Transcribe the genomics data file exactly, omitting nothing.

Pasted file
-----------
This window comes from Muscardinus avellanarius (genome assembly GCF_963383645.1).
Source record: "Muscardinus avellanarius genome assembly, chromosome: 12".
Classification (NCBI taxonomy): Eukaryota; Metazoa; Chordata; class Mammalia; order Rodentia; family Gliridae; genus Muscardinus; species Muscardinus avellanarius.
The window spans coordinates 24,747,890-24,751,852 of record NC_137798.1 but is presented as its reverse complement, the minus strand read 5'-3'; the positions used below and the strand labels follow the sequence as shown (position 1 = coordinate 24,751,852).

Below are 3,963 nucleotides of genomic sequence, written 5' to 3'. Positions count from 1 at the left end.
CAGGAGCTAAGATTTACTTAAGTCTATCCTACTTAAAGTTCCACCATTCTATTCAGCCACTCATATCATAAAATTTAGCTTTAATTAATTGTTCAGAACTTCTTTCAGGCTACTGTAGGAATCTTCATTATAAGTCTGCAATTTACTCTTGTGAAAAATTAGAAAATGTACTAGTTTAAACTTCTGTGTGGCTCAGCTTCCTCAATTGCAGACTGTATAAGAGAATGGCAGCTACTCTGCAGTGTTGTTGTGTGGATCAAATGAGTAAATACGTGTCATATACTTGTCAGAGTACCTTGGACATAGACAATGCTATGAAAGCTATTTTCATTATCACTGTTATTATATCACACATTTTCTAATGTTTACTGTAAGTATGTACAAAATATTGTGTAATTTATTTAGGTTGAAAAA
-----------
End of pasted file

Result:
This window comes from Muscardinus avellanarius (genome assembly GCF_963383645.1).
Source record: "Muscardinus avellanarius genome assembly, chromosome: 12".
Classification (NCBI taxonomy): Eukaryota; Metazoa; Chordata; class Mammalia; order Rodentia; family Gliridae; genus Muscardinus; species Muscardinus avellanarius.
The window spans coordinates 24,747,890-24,751,852 of record NC_137798.1 but is presented as its reverse complement, the minus strand read 5'-3'; the positions used below and the strand labels follow the sequence as shown (position 1 = coordinate 24,751,852).

Below are 3,963 nucleotides of genomic sequence, written 5' to 3'. Positions count from 1 at the left end.
CAGGAGCTAAGATTTACTTAAGTCTATCCTACTTAAAGTTCCACCATTCTATTCAGCCACTCATATCATAAAATTTAGCTTTAATTAATTGTTCAGAACTTCTTTCAGGCTACTGTAGGAATCTTCATTATAAGTCTGCAATTTACTCTTGTGAAAAATTAGAAAATGTACTAGTTTAAACTTCTGTGTGGCTCAGCTTCCTCAATTGCAGACTGTATAAGAGAATGGCAGCTACTCTGCAGTGTTGTTGTGTGGATCAAATGAGTAAATACGTGTCATATACTTGTCAGAGTACCTTGGACATAGACAATGCTATGAAAGCTATTTTCATTATCACTGTTATTATATCACACATTTTCTAATGTTTACTGTAAGTATGTACAAAATATTGTGTAATTTATTTAGGTTGAAAAA